A metal rectangular frame which a base can hang from by the knees, supporting a flyer. Cradle is a discipline which combines elements of doubles trapeze and swinging trapeze, but has its own special flavour. With the base hanging down and holding the flyer it's possible to execute below the bar vocabulary from doubles trapeze, but the cradle is (almost always) static, and held rigidly in place so that, underneath, the base can swing the flyer with enough momentum for somersaults and other tricks. It differs from swinging trapeze in that it's a very compact discipline, with all the action taking place within a small, local trajectory, and in that it's possible for base and flyer to pause and rest by standing on top of the cradle – two factors which mean the discipline often lends itself to a certain kind of character-based storytelling.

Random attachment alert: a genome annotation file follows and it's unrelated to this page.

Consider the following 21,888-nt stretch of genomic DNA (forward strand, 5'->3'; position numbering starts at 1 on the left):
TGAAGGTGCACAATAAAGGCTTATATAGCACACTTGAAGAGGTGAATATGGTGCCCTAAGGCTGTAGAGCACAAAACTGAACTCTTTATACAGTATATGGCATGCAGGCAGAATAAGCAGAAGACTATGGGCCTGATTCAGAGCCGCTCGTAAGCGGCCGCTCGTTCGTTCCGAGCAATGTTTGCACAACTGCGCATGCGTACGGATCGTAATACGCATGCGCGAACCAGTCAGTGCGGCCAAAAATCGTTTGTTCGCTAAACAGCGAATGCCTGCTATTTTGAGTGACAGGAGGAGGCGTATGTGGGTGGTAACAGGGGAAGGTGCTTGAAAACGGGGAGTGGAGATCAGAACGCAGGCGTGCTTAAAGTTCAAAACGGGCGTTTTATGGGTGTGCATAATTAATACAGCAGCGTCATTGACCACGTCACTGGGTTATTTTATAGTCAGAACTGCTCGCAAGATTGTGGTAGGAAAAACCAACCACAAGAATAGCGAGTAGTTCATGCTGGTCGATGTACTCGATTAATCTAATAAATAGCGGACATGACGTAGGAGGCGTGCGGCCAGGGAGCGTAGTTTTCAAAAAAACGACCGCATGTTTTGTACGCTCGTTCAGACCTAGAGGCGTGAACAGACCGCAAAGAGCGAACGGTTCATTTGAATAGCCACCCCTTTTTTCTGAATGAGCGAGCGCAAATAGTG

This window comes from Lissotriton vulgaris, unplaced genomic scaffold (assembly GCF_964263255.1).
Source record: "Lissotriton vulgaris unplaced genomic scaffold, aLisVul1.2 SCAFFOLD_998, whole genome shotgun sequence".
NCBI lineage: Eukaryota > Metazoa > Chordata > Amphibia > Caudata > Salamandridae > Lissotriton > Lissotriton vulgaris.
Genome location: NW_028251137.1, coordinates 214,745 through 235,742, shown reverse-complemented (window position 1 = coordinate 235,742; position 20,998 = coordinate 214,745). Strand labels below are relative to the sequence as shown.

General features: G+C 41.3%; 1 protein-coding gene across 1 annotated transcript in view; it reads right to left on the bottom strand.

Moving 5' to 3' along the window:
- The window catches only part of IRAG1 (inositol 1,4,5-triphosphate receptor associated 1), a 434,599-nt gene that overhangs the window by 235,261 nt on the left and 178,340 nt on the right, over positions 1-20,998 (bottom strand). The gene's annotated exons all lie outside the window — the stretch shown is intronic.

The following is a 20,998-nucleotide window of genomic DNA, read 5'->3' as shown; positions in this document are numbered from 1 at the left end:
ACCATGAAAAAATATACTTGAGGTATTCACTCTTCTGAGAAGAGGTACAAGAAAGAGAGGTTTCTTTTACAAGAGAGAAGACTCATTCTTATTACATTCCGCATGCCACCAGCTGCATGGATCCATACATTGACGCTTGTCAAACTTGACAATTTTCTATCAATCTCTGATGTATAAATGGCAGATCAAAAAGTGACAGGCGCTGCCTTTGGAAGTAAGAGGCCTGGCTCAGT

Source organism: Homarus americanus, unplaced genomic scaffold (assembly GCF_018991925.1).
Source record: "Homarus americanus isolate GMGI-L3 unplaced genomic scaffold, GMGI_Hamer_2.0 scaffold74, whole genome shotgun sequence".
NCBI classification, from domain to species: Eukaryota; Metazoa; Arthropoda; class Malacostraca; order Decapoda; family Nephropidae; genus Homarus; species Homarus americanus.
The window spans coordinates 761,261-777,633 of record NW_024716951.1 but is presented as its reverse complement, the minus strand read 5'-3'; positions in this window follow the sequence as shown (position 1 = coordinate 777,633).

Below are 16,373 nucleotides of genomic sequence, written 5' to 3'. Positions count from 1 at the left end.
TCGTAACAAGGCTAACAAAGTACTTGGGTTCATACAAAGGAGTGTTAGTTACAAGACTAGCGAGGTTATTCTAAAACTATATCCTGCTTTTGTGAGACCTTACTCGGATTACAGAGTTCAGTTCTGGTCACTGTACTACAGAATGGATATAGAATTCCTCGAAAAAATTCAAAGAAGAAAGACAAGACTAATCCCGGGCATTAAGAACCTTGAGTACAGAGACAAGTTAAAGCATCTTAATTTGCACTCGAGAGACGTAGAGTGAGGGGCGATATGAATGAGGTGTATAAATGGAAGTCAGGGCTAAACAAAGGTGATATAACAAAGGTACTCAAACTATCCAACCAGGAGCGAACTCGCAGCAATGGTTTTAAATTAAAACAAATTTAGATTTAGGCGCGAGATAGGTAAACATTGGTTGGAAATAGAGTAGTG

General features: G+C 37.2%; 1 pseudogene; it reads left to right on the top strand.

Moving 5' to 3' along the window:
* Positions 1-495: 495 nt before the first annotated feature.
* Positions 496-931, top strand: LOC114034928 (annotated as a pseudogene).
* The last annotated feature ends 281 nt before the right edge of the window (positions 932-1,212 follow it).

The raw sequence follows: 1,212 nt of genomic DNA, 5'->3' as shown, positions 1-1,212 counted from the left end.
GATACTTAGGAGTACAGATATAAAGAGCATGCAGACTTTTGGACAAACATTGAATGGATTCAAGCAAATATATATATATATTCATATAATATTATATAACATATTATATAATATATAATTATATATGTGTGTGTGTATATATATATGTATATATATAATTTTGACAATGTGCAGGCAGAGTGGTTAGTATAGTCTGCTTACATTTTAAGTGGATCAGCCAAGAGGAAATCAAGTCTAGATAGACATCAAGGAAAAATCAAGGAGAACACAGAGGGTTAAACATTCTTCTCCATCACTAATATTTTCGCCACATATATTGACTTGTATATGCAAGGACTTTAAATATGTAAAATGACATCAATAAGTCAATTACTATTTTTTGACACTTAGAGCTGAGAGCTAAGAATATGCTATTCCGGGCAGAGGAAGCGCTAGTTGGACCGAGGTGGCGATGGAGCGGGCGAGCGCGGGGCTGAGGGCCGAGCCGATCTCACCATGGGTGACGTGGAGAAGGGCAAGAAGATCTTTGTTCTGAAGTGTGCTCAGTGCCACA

Korean cradle is a variant where the base stands upright on two struts jutting out over empty space, and swings the flyer between his or her legs.
Unquestionably CirkVOST have an excellent wheel. Built from dark metal, two towering rings are joined by an intricate tangled network of ropes, pulleys and looping bars. Old hanging lights cast their glow in the centre; a dark plane of netting stretches the bottom.
With the same director, same performers, and some of the same tricks, Canto nonetheless distinguishes itself from NoFit State's tabú as a warmer and wittier production—thrown together with greater haste yet more robust in the face of its own weaknesses; diffuse and open-ended but content to be so.
If you’re going I recommend tanking up beforehand. Not entirely facetiously; when you first walk in and the performers greet you and talk to you like they’ve known you forever a little alcohol will probably smooth over the dialogue.